Layout and innovations[edit | edit source]
Château Gaillard consists of three baileys—an inner, a middle, and an outer with the main entrance to the castle—and a keep, also called a donjon, in the inner-bailey. The baileys, which were separated by rock-cut ditches, housed the castle's stables, workshops, and storage facilities. It is common for extant castles to be the result of several phases of construction, and were adapted and added to over the period of their use; however Château Gaillard essentially is the result of one period of building. The division into three wards bears similarities with the design of Château de Chinon, built by Henry II in the mid-12th century on a promontory overlooking a town.
The outer bailey is the southernmost feature of the castle; it is pentagon shaped and there are five towers spaced along the wall, three of which are at corners. North of the outer bailey is the middle bailey which is an irregular polygon; like the outer bailey, the wall of the middle bailey is studded with towers. The towers allowed the garrison to provide enfilading fire. In the fashion of the time, most of the towers in the curtain walls of the middle and outer baileys were cylindrical. Château Gaillard was one of the first castles in Europe to use machicolations—stone projections on top of a wall with openings that allowed objects to be dropped on an enemy at the base of the wall. Machicolations were introduced to Western architecture as a result of the Crusades. Until the 13th century, the tops of towers in European castles had usually been surrounded by wooden galleries, which served the same purpose as machicolations. An Eastern innovation, they may have originated in the first half of the 8th century.
Within the middle bailey was the inner bailey. The gatehouse from the middle to the inner-bailey was one of the earliest examples of towers flanking the entrance to remove the blind-spot immediately in front of the gate. This was part of a wider trend from around the late 12th or 13th century onwards for castle gateways to be strongly defended.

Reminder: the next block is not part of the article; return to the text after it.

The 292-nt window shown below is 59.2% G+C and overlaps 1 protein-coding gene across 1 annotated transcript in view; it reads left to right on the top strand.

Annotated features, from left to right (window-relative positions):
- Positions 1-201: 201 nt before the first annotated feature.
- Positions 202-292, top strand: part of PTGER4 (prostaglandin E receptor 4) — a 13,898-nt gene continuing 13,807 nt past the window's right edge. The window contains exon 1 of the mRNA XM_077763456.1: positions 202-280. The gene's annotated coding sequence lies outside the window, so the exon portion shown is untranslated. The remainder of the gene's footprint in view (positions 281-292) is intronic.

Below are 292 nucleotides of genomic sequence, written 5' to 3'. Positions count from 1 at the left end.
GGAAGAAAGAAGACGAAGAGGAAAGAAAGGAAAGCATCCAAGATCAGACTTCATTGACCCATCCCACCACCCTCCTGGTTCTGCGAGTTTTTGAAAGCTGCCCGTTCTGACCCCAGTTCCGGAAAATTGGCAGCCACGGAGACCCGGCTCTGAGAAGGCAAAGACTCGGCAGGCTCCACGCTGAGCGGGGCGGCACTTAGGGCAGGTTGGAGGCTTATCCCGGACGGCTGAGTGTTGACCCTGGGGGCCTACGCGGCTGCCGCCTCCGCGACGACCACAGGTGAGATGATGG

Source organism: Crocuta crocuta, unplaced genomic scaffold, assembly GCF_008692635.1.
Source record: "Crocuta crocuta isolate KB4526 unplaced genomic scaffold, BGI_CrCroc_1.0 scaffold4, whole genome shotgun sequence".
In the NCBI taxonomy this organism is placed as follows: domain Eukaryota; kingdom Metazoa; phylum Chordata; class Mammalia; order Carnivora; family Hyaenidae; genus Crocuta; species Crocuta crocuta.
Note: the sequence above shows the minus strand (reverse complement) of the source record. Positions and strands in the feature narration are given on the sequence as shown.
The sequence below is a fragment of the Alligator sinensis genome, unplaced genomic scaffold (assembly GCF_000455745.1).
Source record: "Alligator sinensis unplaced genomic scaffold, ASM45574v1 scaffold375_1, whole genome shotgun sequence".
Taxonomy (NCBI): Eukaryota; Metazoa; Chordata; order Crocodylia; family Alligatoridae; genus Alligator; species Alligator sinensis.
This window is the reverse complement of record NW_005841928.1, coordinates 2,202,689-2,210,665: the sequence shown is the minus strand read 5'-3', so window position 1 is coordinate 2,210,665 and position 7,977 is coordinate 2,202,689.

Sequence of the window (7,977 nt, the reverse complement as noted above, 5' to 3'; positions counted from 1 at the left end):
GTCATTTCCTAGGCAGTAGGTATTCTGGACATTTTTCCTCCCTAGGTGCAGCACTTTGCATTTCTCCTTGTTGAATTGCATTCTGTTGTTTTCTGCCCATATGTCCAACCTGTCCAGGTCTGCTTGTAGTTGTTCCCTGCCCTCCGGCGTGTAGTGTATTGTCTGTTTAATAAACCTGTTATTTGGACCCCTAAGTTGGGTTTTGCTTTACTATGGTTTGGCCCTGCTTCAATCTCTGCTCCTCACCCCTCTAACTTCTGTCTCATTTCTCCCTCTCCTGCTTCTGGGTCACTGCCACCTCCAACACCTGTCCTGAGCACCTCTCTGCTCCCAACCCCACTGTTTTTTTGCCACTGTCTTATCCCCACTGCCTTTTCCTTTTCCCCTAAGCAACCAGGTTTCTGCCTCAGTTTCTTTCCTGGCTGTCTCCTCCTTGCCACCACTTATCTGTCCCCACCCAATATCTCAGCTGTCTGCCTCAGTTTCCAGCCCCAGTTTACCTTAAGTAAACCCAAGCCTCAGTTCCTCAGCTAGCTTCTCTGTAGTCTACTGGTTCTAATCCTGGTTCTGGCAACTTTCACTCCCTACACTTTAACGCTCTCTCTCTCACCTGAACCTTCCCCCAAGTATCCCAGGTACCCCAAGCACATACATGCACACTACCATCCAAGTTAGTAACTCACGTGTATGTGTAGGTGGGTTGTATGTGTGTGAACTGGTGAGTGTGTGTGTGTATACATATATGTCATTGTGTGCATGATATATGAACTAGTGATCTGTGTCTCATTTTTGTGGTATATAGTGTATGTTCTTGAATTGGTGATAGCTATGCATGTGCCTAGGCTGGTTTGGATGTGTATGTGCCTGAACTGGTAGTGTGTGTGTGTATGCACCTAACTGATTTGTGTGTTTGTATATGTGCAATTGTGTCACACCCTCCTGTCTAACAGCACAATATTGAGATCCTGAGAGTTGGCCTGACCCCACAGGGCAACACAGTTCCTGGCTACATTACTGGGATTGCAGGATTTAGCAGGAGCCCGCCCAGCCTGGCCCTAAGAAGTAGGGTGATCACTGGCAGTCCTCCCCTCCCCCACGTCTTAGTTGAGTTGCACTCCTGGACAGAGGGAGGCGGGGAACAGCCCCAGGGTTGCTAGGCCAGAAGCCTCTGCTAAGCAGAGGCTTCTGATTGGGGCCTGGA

The design of the inner bailey, with its wall studded with semi-circular projections, is unparalleled. This innovation had two advantages: firstly, the rounded wall absorbed the damage from siege engines much better as it did not provide a perfect angle to aim at; secondly, the arrowslits in the curved wall allowed arrows to be fired at all angles. The inner bailey, which contained the main residential buildings, used the principles of concentric defence. This and the unusual design of the inner bailey's curtain wall meant that castle was advanced for its age, since it was built before concentric fortification was fully developed in Crusader castles such as Krak des Chevaliers. Concentric castles were widely copied across Europe; for instance when Edward I of England—who had himself been on Crusade—built castles in Wales in the late 13th century, four of the eight he founded were concentric.
The keep was inside the inner bailey and contained the king's accommodation. It had two rooms: an antechamber and an audience room. While Allen Brown interpreted the audience room as the king's chamber, historian Liddiard believes it is probably a throne room. A throne room emphasises the political importance of the castle. In England there is nothing similar to Château Gaillard's keep, but there are buildings with a similar design in France in the 12th and 13th centuries.
Château Gaillard, as we have already had occasion to mention, was considered the masterpiece of its time. The reputation of its builder, Coeur de Lion, as a great military engineer might stand firm on this single structure. He was no mere copyist of the models he had seen in the East, but introduced many original details of his own invention into the stronghold.—Oman 1924